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Smallest Inspiration This work has been published in the Teen Ink monthly print magazine.

The game was over and once again we had lost. No one said a word. No one had to. The long faces told it all. Everyone wanted to improve, and playing against harder teams would make us more experienced, but why did Coach choose this tournament?

The atmosphere was different, nothing like what we were used to. Empty seats lined the arena, making the basketball court look larger than regulation size. The vaulted ceilings made the whole place seem bigger; plus, it was freezing. The air and elevation affected everything: we breathed differently, and our shots were off. This was officially the most difficult tournament we'd ever played in, and it wasn't because of the competition. Why had Coach registered us to play? The question lingered in every one of our minds. Only one answer was logical: if we planned on playing at a collegiate level, this would become our sanctuary, so why not get used to it now?

Almost every game was a blow-out. My team couldn't seem to get it together. Nothing felt right. We'd been playing together for two years and it felt as if the chemistry was fading. In between quarters we'd talk and try to critique the situation, but as soon as the whistle blew, it started all over again. After the last drastic loss, I was walking behind my team on our way to the Sun Devils locker room. I was still in the zone, continuing to think about the game. It was almost as though scenes were replaying in my head. Out of nowhere I felt a soft tug on my shorts. I slowly turned and looked down at a young girl holding out a pad of paper and a pen. I was shocked. All I could think was how horribly we'd just played, and she wanted an autograph? Why? How come she came to me and not one of the superstars on the other team? I mean, they were obviously better.

“Jay, this would mean a lot to me,” the girl said in a high-pitched voice that interrupted my thoughts.

“No problem, what's your name?” I asked after taking the pen and the pad.

“Melanie,” she said quietly. I signed and was about to walk away when she said, “I know it must not be easy to lose, but you played really hard and never once gave up. You hustled to the end and that's what made you stand out. You have a really good attitude and the skill to go with it, but you can't win them all.”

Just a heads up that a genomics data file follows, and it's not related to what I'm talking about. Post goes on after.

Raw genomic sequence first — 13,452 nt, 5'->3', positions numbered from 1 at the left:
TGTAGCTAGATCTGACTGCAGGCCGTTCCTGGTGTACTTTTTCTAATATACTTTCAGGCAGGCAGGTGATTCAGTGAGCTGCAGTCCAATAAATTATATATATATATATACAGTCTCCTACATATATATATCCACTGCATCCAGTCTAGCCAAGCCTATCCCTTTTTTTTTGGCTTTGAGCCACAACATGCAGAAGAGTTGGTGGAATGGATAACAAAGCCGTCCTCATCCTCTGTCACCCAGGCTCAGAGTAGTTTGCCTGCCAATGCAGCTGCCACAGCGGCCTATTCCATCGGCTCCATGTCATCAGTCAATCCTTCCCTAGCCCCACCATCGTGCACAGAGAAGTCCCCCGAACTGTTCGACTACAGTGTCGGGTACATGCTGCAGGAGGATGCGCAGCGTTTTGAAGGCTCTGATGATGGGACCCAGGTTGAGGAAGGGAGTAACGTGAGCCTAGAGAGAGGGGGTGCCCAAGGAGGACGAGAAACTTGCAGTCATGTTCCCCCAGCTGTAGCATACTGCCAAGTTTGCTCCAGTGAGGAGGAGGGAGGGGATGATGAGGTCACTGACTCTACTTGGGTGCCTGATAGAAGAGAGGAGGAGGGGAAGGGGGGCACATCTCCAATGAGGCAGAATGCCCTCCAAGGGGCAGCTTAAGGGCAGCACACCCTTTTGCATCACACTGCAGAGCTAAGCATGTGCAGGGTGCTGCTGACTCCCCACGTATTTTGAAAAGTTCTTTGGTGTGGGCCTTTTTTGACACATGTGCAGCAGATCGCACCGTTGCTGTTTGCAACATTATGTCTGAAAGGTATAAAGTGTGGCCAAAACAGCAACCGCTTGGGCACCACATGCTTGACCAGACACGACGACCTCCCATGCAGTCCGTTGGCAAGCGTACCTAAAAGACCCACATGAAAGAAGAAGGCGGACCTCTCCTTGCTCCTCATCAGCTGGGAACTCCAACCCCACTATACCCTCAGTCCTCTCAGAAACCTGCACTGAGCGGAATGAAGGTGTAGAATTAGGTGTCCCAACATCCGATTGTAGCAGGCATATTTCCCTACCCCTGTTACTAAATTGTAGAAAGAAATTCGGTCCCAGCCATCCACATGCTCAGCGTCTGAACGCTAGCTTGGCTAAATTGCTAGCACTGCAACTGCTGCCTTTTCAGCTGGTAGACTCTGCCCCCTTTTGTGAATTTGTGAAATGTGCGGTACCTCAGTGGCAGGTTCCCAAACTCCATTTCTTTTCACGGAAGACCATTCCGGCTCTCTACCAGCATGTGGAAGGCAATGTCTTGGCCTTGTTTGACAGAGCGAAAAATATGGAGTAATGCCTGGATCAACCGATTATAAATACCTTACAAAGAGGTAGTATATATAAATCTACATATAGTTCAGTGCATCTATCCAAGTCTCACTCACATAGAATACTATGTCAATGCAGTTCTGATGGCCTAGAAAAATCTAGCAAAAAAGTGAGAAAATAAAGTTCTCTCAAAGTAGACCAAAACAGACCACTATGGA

Standing there listening, my jaw dropped. All I could get out was a simple, “Thanks.”

“You're welcome. Thanks for the autograph. You really made my day.”

“No, you made mine,” I said with a small smile.

As I entered the locker room, I couldn't help but think about what she had said to me.

'”Hey guys, guess what just happened?”

They all listened in awe and smiled smiles of inspiration. Her words motivated us all.

This work has been published in the Teen Ink monthly print magazine. This piece has been published in Teen Ink’s monthly print magazine.






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mcelronej said...
Oct. 29, 2009 at 3:57 pm
This story is really well written and was a true inspiration to me. I know exactly how it feels to be on bed teams, and even though I was on a bad, I tried my hardest. I like how when she says to you how you played really hard, and how you have a really good attitude and you can't win them all. I like how you did that, tried your hardest. It is strange how it works, but did you notice that when your team is doing really bad you accel. And you plaly your best game of basketball, nomatter wha... (more »)
 
hylandc said...
Oct. 15, 2009 at 4:07 pm
This story is very well written and was enjoyable to read. It's very interesting how the girl wanted you to give her an autograph even though you lost. That means that what your doing is right. The only thing that I would try to fix in your writing is that you have a lot of short sentences. Like, "No one had to." You mgiht want to elaborate more on those details. Other than that the story was enjoyable to read.
 
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